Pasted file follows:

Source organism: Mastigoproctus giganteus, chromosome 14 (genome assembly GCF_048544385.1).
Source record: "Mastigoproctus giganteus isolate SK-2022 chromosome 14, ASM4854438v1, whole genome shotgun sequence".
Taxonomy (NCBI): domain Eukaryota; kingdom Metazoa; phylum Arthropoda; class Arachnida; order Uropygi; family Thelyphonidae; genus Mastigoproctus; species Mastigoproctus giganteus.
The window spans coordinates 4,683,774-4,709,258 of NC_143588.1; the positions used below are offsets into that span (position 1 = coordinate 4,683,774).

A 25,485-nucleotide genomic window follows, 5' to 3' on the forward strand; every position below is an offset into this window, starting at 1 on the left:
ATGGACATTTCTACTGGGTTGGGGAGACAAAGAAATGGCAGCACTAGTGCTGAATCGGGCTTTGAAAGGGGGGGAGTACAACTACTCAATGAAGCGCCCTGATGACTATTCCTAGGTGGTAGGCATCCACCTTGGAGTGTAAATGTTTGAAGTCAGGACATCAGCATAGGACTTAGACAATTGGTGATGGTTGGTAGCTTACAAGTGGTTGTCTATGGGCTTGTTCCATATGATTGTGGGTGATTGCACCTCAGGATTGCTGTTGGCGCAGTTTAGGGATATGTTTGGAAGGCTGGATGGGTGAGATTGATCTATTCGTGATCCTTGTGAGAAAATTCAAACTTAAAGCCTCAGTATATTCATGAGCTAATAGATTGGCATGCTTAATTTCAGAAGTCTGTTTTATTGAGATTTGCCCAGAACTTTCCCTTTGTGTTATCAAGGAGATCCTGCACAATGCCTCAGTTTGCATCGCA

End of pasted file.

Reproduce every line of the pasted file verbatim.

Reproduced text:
Source organism: Mastigoproctus giganteus, chromosome 14 (genome assembly GCF_048544385.1).
Source record: "Mastigoproctus giganteus isolate SK-2022 chromosome 14, ASM4854438v1, whole genome shotgun sequence".
Taxonomy (NCBI): domain Eukaryota; kingdom Metazoa; phylum Arthropoda; class Arachnida; order Uropygi; family Thelyphonidae; genus Mastigoproctus; species Mastigoproctus giganteus.
The window spans coordinates 4,683,774-4,709,258 of NC_143588.1; the positions used below are offsets into that span (position 1 = coordinate 4,683,774).

A 25,485-nucleotide genomic window follows, 5' to 3' on the forward strand; every position below is an offset into this window, starting at 1 on the left:
ATGGACATTTCTACTGGGTTGGGGAGACAAAGAAATGGCAGCACTAGTGCTGAATCGGGCTTTGAAAGGGGGGGAGTACAACTACTCAATGAAGCGCCCTGATGACTATTCCTAGGTGGTAGGCATCCACCTTGGAGTGTAAATGTTTGAAGTCAGGACATCAGCATAGGACTTAGACAATTGGTGATGGTTGGTAGCTTACAAGTGGTTGTCTATGGGCTTGTTCCATATGATTGTGGGTGATTGCACCTCAGGATTGCTGTTGGCGCAGTTTAGGGATATGTTTGGAAGGCTGGATGGGTGAGATTGATCTATTCGTGATCCTTGTGAGAAAATTCAAACTTAAAGCCTCAGTATATTCATGAGCTAATAGATTGGCATGCTTAATTTCAGAAGTCTGTTTTATTGAGATTTGCCCAGAACTTTCCCTTTGTGTTATCAAGGAGATCCTGCACAATGCCTCAGTTTGCATCGCA